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Blackwelder column: Fall showing us its best and brightest colors

Fall leaf color seems to be the most brilliant it has been in years and many people are enjoying not only the color of the trees, but various blooms and other sources of color which dot the landscapes and fields in Rowan County.
Many have asked about plants that are blooming now along with other questions. Here are a few examples:
Q: Can I still plant pansies?
A: Pansies can still be planted now. Make sure that the plant beds are deeply tilled with ample soil amendments. Mulch newly set plants with a layer of fine bark. Dead head spent blooms throughout the fall and winter to allow maximum root growth. Fertilize with a water soluble fertilizer when temperatures fall below 60 degrees. Fertilization during unseasonably warm temperatures causes the plants to stretch and become weak and spindly.
Q: Can I plant goldenrod in my landscape? It’s such pretty wildflower; I see it along the roadways and it is stunning.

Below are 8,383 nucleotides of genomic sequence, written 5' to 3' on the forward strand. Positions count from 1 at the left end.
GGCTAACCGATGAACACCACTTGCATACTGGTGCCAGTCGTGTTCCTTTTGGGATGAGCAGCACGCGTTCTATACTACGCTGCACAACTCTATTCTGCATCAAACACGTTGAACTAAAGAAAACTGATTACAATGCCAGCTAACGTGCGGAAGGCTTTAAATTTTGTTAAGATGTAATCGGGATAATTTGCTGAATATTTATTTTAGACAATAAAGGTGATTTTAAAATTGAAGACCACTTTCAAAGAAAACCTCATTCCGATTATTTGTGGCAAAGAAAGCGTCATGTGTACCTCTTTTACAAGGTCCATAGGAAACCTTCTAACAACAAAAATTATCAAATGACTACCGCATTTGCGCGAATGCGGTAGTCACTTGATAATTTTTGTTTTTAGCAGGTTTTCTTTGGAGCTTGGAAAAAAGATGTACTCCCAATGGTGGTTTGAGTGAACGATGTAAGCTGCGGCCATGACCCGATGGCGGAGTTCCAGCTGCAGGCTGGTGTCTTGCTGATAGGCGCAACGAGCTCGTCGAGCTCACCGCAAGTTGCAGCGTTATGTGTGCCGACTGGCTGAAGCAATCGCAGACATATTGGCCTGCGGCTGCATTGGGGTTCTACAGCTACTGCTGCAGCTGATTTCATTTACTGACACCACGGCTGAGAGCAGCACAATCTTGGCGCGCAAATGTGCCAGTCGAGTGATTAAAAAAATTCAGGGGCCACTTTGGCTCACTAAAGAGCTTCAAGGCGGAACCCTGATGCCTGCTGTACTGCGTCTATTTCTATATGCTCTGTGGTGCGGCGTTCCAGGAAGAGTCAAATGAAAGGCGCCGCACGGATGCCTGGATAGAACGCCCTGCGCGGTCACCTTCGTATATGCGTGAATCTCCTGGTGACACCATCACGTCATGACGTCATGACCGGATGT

A: Goldenrod is available at some area garden centers. A dwarf cultivar, Little Lemon, is available at local outlets. It is a dwarf, compact plant that only reaches about 10 inches tall. You can also transplant the flower from the wild with good success.
Q: My neighbor has a shrub with purple fruit borne in bunches and is showy. What is that shrub?
A: The shrub is American beautyberry (Callicarpa Americana). Its loose growth habit with showy berries is a natural to attract birds and other wildlife. There are white cultivars of this plant.
Q: What is that shrub that turns brilliantly red along the interstate? These shrubs were green a few weeks ago now deep scarlet.
A: Those are winged burning bush (Euonymus alatus) planted along I-85 in Salisbury. It is a deciduous shrub that adapts well to harsh conditions.
Q: My pecans have started dropping now. Are they finished or will they continue to drop nuts?
A: The frost last week initiated a few of them to turn loose. Most pecan trees don’t drop their fruit until a serious series of frosts and well after leaf drop. Generally, around Thanksgiving most pecans are beginning to fall.
Q: Why are yellow jackets so bad now? We have them swarming around our home and I was stung while working in the yard.
A: Yellow jackets get extremely aggressive in the fall because food reserves are low from lack of flowers. Workers are feverously trying to feed the queen before extremely cold weather arrives so she can survive the winter.
Darrell Blackwelder is an agent in horticulture at the Rowan County Center of the N.C. Cooperative Extension; call 704-216-8970.
Web sites:
http://www.rowanmastergardener.com
http://rowan.ces.ncsu.edu
http://rowanhorticulture.blogspot.com/

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